Yesterday my sister completed her college education. She beat the odds — lots of odds. Do you know how many people start but fail to complete college? To say nothing of moms with three children attending numerous institutions of higher learning in several states over nearly two decades? Not many. Reality check! (Or this. Or this.) U.S. completion rates are a national tragedy but .. MY SISTER DID IT! Words cannot express just how proud I am of her.

Tonight we’re going to celebrate. She’s in Virginia and I am not so we will celebrate virtually. We’ll start with a glass of white wine in each state (okay, maybe two) as she unpacks a couple of boxes. Inside are a series of surprises I shipped last week.

She’s out for a run right now so it’s safe to spill these beans…

There are a few unwrapped odds ‘n ends. There is a money belt, per Rick Steves, to secure valuables in pick-pocket territory. (Sure, he’s goofy but he’s also proven right.) A bundle of Redkin shampoos and conditioners in handy foil packets, courtesy of my stylist. The Rick Steves’ 2012 Italy guidebook with an especially nice section on Rome. (Hotel Smeraldo requires current copy in hand for the discount.) The movie “In Her Shoes” with Cameron Diaz. And a selection of sweet and nostalgic tunes for such a time as this.

There are a few gift wrapped items, too. Mini-shortbread cookies and dried fruit nuggets packaged with the Royal Caribbean logo, just for fun. A huge quasi-classy Royal Caribbean tote bag. A bottle of Victoria’s Secret body lotion in some exotic scent. And a home-made travel journal.

That last one is my favorite. It’s so analog. I started with a small spiral bound notebook and added little maps and notes about the journey ahead. I sketched out some walking tours. And included some thoughts about what my sister means to me; sometimes you don’t figure that out until years after you last shared a closet, clothes or a bedroom.*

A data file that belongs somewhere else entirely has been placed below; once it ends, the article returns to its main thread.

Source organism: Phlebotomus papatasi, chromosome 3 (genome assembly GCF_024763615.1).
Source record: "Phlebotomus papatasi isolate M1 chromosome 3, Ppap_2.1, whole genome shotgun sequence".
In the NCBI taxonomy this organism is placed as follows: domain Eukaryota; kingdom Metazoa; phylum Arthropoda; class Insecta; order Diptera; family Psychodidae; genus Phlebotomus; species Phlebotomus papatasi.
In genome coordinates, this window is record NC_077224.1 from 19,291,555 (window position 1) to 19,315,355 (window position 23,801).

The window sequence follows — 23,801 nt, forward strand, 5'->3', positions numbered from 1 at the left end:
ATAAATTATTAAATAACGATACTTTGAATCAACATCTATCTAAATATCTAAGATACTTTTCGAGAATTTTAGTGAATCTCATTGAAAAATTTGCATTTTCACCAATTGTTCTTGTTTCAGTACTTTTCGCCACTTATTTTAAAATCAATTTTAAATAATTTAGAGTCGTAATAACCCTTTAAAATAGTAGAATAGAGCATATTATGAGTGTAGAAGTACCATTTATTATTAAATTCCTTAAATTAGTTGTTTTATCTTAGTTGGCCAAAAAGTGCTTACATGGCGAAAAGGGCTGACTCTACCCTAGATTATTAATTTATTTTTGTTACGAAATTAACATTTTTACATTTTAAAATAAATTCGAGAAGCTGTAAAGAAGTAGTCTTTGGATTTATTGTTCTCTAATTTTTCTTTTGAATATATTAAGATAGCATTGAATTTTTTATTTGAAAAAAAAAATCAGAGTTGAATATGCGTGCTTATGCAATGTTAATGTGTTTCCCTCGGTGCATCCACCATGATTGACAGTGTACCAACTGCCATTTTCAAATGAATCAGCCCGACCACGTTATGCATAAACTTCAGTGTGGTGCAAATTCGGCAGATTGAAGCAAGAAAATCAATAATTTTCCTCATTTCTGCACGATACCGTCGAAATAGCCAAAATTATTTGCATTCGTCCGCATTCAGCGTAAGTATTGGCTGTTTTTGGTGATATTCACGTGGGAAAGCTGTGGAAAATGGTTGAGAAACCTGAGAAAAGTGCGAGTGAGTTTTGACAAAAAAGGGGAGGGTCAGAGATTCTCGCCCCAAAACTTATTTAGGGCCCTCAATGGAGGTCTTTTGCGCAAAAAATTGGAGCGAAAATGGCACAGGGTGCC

So, yes. We’ll soon embark on A. Big. Trip. in honor of my sister’s awesome achievement. I can’t wait to begin scheming excursions on Crete and in Athens, Greece; in Ephesus, Turkey; on Sicily, Italy; and especially to return to Rome! I’m going to plot a path a couple thousand years behind the apostle, Paul. In between, we’ll sail the Mediterranean and Aegean Seas, enjoying sweet sunsets. No doubt she’ll lap me in her morning runs as I’m walking off dessert and frosty concoctions. With any luck, my daughter and her son will join our celebration.

Seems this is the ~year of celebrations, eh? Two chids’ weddings. A new job. Two special sister trips abroad — the first was in March. Come November, the Hubs and I will celebrate our thirtieth wedding anniversary. That’s an awesome thirteen-month ride. W00t!

Just for my sister, I’ll say it again: w00t! That’s w-double-zero-t — w00t!

~René Morley

*And again, this is why I love Terri Hendrix’ “Sister’s Song”. Listen in…

heavy boots

Heavy boots.

I learned this phrase last week in reading Extremely Loud and Incredibly Close by Jonathan Safran Foer. The story is of a young boy deeply impacted by his father’s death in the 9/11 attack on New York City. As he wrestles with that horrific event, his own guilt from presumed failures on that dark day, his lack of control and the likelihood of continued tragedy in his life, he often references his heavy boots.

Oskar’s improbable journey in solving a puzzle, following clues around the city as he believes his Dad intended, is his remarkable pathway to healing. His boots lighten as the load is shared, shouldered mostly by caring elderly folk who step into his journey. I love the multi-generational nature of his healing.

I first learned something about heavy boots a long time ago, when my little sister was four, perhaps five, years old. We were making our way across a muddy pasture when she became too mired to move another step. She started wailing, as she was wont to do. And I, only fourteen months older and not a whole lot bigger, was at loss for how to help.